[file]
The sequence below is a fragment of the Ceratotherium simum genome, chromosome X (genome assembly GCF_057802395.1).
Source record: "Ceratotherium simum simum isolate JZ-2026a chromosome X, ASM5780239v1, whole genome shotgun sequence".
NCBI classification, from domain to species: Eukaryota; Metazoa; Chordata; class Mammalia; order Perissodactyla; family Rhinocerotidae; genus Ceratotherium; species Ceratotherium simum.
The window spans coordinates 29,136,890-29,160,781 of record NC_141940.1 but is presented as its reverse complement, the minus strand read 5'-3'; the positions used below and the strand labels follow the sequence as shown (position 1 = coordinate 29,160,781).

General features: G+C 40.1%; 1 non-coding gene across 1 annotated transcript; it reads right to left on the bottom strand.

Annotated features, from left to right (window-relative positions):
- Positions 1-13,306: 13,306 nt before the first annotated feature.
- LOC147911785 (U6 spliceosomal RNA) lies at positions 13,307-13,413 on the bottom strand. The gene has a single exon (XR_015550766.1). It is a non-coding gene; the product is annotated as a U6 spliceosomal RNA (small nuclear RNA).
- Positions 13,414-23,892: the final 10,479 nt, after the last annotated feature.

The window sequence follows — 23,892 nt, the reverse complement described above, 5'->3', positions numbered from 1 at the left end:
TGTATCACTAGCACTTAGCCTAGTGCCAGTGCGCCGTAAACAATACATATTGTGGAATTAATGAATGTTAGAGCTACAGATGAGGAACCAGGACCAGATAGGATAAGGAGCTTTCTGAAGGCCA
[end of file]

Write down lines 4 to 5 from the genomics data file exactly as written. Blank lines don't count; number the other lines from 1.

The window spans coordinates 29,136,890-29,160,781 of record NC_141940.1 but is presented as its reverse complement, the minus strand read 5'-3'; the positions used below and the strand labels follow the sequence as shown (position 1 = coordinate 29,160,781).

General features: G+C 40.1%; 1 non-coding gene across 1 annotated transcript; it reads right to left on the bottom strand.